The good news is, there’s good news, so read on :-)
One in five Americans suffer from chronic pain and most of them believe they do so because of an injury or breakdown of their tissues. This is called the biomedical model. The biomedical model assumes that injury and pain are the same issue; therefore, an increase in pain is seen as sign of increased tissue injury. Similarly, it is believed that increased tissue injury leads to more pain. This model (called the Cartesian model of pain) is over 350 years old, and is no longer believed to be correct. While there is, in acute pain, often a correlation (although varied, and never absolute) between tissue injury and pain, in chronic pain this correlation falls apart.
One reason for this is that tissue injuries heal, and pain that persists months after an injury can logically not be due to said tissue injury. Sometimes there is not even a distinct injury precipitating the onset of pain, but the onset is gradual. Pain is also highly dependent on our attention, stress, emotions, learned behaviors, beliefs and expectations, including beliefs about what the pain means, whether we feel safe or not, whether we feel empowered or helpless. Psychological factors have actually been found to be more predictive of the development of chronic pain than physical ones.
Modern pain neuroscience has enhanced our understanding of pain
The fundamental thing that modern pain neuroscience research has shown is that chronic chronic pain may not correctly represent the health of the tissue, but may be due to extra-sensitive nerves and modulated by our beliefs and expectations.
You could describe the peripheral nerves leading out to our tissues as wires picking up various signals (touch, temperature, pressure etc) and our brain as the processor that interprets these signals. In a well-functioning system the signals are interpreted correctly. Touch is interpreted as touch, movement as movement etc. But this system can malfunction, and the nervous system can start to misinterpret or over-interpret these signals, so that eg stimulation of receptors in muscles and tendons that should result in a sensation of movement instead results in a sensation of pain.
Pain is created and experienced in the brain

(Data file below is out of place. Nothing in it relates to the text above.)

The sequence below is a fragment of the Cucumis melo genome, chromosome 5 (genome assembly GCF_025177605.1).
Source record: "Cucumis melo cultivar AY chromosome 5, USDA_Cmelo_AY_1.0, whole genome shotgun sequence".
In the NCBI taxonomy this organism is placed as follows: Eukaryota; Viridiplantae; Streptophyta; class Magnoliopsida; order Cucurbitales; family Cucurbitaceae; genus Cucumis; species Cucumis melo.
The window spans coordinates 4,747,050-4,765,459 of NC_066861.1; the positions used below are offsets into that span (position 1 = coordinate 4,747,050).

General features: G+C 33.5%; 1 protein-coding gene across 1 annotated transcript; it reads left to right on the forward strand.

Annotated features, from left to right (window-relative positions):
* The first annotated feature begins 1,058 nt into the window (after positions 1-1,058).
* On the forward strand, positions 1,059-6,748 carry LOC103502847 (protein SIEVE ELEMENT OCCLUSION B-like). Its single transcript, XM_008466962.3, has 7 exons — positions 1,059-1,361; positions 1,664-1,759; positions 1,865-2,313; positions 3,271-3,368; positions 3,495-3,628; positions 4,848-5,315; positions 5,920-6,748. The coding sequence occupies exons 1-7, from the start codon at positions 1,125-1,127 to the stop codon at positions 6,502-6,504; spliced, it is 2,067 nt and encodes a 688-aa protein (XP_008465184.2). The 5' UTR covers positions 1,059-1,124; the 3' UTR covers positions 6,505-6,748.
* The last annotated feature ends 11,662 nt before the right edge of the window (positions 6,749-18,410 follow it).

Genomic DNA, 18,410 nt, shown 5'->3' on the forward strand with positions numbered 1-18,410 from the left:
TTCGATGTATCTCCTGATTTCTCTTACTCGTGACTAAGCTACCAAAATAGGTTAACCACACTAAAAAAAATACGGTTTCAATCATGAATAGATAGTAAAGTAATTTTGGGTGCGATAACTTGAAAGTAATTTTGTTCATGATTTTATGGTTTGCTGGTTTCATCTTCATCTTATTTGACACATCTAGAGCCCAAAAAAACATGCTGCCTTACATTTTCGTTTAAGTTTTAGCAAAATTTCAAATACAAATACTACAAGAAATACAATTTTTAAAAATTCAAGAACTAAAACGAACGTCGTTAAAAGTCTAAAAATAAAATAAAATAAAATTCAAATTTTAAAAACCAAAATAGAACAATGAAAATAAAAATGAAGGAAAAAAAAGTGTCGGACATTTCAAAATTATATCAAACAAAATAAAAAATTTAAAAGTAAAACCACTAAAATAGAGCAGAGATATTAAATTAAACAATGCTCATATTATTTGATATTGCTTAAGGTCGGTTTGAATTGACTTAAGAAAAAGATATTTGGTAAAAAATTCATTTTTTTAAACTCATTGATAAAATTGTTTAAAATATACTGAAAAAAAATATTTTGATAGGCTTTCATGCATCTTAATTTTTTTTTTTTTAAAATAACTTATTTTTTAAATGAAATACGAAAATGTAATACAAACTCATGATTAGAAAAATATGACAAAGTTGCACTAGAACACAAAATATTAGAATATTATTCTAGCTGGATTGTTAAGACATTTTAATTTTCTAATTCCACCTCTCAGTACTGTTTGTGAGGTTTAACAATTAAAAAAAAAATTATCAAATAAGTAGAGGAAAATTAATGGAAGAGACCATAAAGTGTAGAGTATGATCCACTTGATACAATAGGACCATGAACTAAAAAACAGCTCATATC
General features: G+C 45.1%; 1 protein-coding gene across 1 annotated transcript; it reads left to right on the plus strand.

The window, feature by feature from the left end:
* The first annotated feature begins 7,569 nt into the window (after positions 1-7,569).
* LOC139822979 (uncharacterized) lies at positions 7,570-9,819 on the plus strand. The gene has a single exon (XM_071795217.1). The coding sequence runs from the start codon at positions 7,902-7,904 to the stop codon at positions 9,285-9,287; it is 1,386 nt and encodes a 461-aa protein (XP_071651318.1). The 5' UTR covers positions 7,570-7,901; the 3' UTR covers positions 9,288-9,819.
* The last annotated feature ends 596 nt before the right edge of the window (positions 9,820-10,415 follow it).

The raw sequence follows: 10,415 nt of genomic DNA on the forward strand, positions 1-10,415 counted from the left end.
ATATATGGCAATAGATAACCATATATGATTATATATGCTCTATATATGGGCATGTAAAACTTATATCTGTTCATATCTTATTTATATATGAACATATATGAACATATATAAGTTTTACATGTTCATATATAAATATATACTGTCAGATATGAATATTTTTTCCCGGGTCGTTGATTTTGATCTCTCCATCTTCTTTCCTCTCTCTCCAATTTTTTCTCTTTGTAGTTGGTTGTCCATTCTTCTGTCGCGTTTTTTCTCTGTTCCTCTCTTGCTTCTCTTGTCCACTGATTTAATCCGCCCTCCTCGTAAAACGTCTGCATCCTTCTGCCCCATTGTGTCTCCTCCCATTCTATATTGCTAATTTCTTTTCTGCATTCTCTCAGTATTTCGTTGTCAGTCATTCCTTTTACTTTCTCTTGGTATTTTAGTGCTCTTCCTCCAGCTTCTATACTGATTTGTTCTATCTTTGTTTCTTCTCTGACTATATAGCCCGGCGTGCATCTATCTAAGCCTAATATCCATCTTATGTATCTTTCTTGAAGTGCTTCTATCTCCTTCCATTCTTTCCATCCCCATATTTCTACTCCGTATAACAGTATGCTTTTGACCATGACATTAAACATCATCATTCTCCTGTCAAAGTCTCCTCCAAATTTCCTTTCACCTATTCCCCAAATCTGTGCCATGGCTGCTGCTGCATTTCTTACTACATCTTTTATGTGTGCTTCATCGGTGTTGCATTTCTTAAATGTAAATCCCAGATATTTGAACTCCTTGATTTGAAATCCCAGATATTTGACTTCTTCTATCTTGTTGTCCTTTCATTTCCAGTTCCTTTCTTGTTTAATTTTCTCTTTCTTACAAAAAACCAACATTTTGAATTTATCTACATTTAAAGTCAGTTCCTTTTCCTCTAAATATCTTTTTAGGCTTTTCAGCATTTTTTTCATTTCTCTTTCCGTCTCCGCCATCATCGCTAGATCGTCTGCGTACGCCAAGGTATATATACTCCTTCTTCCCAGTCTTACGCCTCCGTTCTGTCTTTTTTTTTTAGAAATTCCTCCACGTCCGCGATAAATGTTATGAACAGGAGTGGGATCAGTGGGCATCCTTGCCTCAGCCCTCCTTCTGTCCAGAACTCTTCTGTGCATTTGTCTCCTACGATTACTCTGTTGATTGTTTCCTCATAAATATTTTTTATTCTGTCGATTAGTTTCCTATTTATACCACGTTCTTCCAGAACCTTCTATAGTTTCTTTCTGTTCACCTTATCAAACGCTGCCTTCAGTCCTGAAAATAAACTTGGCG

Nociception is the word we give our ability to detect potentially harmful stimuli. It is a protective process that helps us avoid harm by either creating a reflex to pull away from the stimulus, for example a thumb tack you just stepped on, or a sensation that is so unpleasant (read:painful) that it results in behavioral strategies on our part to avoid the stimulus (to look around and step carefully in order to avoid stepping on more thumb tacks). Our “wires” lead the signal of a certain input to the brain, the “central processor”, which then makes an executive decision about whether the stimulus is worthy of our attention, and if so, how much of it. If the brain interprets the signal as a result of a potentially harmful phenomenon, it creates a sensation of pain. Worry, fear, negative beliefs and expectations, previous experiences and many other psychological factors affect the brain's decision-making process.
In some people the alarm system gets stuck at a higher level of sensitivity. With the alarm system extra sensitive and close to the “firing level,” it does not take a lot of movement, stress or activity to activate the alarm system. When this happens, it is natural to think that something must be wrong, even though there is no injury or damage to your body. This is called central sensitization. Central sensitization produces hypersensitivity to pain and other sensations by changing the sensory response elicited by normal inputs. Now even those inputs that usually evoke innocuous sensations such as touch, movement etc may be perceived as pain or other worrysome sensations.